A mixed economic picture sent stocks tumbling today, with the Dow Jones industrials falling more than 100 points after investors were unnerved by weakness in home sales, consumer confidence and manufacturing.
An upward revision in the fourth-quarter gross domestic product, meanwhile, raised worries about higher interest rates.
The GDP showed that the economy grew at an annual rate of 1.6%, much better than the 1.1% the Commerce Department initially estimated and beating the 1.5% economists predicted.
The GDP is the broadest measure of the economy’s performance – and one indicator of whether the economy continues to grow fast enough to prompt additional interest rate hikes by the Federal Reserve.
The day’s other data showed soft spots in the economy. Salesof existing homes fell for the fifth consecutive month in January, exacerbating some investors’ concerns that a fall in homes sales and remortgaging could choke off a source of wealth for consumers, slowing their spending.
Consumer confidence numbers reinforced that worry, dropping below analysts’ estimates in February, according to The Conference Board, a New York-based private research group. And a survey of Chicago-area purchasing managers fell unexpectedly; it is seen as a precursor of national manufacturing figures due to be released Wednesday.
“The GDP upgrade could put more pressure on the Fed,” said Jack Ablin, chief investment officer at Harris Private Bank. “At the same time, we’re losing ground with the consumer... from the perspective of today’s market, it’s a one-two punch.”
The Dow fell 104.14, or 0.94%, to 10,993.41.
Broader stock indicators also fell. The Standard & Poor’s 500 index fell 13.46, or 1.04%, to 1,280.66, and the Nasdaq composite index fell 25.79, or 1.12%, to 2,281.39, damaged by a sharp decline in Google.
Bonds edged higher, with the yield on the 10-year Treasury note falling to 4.55% from 4.59% late on Monday. The US dollar fell against other major currencies. Gold prices rose.
Crude oil futures rose. A barrel of light crude was quoted at US$61.41 (€51.49), up 41 cents, in trading on the New York Mercantile Exchange.
With scant earnings reports and few Federal Reserve speeches, economic data should continue to dominate the week, said Alexander Paris, economist and market analyst for Chicago-based Barrington Research.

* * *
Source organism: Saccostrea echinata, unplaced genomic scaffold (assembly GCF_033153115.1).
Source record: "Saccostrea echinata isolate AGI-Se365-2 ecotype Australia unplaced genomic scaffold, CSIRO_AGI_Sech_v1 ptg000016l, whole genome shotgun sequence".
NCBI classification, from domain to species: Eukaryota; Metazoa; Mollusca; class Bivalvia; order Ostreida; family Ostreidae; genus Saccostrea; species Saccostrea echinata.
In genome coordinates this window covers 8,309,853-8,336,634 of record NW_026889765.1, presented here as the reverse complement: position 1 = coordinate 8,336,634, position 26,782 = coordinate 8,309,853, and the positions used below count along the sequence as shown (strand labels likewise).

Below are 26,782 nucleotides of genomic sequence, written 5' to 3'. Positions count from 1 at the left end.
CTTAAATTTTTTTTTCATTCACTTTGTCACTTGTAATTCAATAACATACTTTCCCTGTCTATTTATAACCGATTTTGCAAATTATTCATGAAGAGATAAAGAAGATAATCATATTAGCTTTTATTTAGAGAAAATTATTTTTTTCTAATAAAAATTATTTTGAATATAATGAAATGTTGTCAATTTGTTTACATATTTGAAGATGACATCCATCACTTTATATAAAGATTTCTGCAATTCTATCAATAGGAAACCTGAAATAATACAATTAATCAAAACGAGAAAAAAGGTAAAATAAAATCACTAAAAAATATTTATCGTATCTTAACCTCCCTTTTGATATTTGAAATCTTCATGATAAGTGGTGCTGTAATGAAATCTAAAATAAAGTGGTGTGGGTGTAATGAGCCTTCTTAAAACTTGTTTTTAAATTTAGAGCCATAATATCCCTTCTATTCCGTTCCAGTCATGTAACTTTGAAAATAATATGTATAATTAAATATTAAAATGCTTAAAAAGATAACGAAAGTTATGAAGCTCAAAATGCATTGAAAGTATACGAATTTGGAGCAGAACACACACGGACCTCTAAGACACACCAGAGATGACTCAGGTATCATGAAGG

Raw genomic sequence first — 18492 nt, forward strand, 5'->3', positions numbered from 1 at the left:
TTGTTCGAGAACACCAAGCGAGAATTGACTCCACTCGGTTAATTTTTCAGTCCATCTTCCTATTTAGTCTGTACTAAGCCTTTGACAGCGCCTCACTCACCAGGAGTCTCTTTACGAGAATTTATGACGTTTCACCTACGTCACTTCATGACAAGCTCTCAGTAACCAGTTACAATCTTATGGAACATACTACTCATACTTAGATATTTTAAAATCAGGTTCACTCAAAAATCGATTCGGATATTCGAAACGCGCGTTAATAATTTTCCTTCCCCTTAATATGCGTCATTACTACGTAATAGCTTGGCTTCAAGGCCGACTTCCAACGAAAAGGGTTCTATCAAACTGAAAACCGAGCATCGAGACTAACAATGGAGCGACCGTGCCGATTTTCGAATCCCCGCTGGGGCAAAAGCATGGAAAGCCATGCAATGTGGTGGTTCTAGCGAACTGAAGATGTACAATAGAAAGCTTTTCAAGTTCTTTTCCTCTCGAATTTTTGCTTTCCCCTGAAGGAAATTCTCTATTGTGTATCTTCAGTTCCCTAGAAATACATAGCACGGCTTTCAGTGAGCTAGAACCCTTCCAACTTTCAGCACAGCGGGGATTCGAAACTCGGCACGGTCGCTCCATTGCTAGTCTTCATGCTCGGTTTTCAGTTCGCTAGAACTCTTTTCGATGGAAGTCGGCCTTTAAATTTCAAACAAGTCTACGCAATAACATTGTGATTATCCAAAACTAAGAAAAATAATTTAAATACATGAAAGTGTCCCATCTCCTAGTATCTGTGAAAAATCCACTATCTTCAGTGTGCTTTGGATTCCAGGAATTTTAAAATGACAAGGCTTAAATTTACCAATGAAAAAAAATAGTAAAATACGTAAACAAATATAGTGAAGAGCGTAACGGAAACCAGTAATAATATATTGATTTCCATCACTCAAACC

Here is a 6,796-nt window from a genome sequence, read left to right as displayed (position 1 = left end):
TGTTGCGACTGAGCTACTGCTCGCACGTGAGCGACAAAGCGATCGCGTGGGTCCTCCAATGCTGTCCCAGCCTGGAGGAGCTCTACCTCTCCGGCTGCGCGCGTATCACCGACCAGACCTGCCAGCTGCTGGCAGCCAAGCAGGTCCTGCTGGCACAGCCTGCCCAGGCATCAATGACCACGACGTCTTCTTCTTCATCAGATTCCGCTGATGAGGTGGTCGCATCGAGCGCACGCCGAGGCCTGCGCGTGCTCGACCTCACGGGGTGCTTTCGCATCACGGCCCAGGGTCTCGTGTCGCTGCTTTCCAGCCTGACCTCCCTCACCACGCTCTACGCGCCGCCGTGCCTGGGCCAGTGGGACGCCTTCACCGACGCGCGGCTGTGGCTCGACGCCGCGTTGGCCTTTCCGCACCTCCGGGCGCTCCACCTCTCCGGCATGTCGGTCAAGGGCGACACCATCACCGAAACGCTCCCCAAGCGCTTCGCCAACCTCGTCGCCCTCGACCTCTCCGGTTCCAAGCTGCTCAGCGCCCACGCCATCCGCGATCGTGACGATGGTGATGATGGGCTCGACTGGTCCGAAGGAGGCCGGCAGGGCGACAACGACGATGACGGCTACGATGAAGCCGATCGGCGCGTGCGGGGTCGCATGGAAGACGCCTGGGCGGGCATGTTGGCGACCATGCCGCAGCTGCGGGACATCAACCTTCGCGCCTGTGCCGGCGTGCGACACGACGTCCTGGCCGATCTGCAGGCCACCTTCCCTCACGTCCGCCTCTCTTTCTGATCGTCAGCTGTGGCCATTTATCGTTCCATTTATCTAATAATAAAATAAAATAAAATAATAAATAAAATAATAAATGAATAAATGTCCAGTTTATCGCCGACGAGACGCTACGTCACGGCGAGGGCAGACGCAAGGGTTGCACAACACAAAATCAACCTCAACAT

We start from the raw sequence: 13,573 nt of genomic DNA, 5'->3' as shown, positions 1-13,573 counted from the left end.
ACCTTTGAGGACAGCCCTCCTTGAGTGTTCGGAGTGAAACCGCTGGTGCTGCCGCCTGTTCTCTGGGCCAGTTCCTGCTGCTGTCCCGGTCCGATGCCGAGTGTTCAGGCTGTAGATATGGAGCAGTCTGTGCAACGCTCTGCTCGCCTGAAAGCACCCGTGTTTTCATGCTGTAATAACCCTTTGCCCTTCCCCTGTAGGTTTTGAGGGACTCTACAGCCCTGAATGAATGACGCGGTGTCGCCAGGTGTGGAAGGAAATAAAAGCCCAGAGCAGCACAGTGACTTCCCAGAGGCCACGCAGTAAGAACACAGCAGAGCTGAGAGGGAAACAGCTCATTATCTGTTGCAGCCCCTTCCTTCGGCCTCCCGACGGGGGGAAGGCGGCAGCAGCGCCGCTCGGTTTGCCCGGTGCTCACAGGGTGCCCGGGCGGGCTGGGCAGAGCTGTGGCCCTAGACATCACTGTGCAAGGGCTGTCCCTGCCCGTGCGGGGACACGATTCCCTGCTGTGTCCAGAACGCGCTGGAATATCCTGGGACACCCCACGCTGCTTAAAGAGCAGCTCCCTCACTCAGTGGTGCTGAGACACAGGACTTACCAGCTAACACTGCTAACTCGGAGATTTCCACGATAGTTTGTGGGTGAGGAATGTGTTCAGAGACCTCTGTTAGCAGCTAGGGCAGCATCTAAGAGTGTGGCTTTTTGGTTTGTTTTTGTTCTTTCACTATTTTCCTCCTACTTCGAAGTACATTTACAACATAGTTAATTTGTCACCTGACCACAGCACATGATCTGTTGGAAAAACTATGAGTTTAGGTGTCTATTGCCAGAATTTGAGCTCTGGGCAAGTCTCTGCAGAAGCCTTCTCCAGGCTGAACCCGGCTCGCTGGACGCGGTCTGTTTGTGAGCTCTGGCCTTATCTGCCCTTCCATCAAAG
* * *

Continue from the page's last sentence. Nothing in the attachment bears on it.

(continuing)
“The problem is, investors have been going back and forth” about economic data, he said, pushing stocks higher on weak economic data one day, then lower on poor data another day.
“Sometimes they think a good economic report is good, other times they think it’s bad,” he said.
Another hurdle stock bulls face is “resistance levels”. As the Dow and S&P 500 flirted with 4 year highs, those highs have become, effectively, a ceiling for stock prices, with investors selling off their holdings when the indexes neared those highs.
Stocks ended February mixed. The Dow gained 128.55, or 1.18%; the S&P rose 0.60, or 0.05%; and the Nasdaq lost 24.43, or 1.06%.
So far in 2006, the Dow is up 3.55%, the S&P is up 3.67%, and the Nasdaq is up 4.62%.
Google tumbled 27.76 to 362.62 after Chief Financial Officer George Reyes told investors that growth at the online search leader was slowing. Reyes told a Merrill Lynch conference the company would have to find new ways to boost revenues.
Online closeout retailer Overstock.com fell 57 cents to 22.50 after it said it would restate previously reported financial results going back to 2002 to correct how it accounted for freight costs. The correction will lower the net loss reported in each affected annual period, Overstock.com said, while boosting inventory as of September 30, 2005 by US$3.5m (€2.93m).
BJ’s Wholesale Club, the third-largest US warehouse club retailer, rose 46 cents to 31.66 after it said profit in the latest quarter rose nearly 10%, helped by strong petrol sales.
Decliners led advancers by more than 2 to 1 on the New York Stock Exchange, where volume totalled 1.78bn shares, up from 1.44bn for the same time on Monday.
The Russell 2000 index of smaller companies fell 9.99, or 1.35%, to 730.64.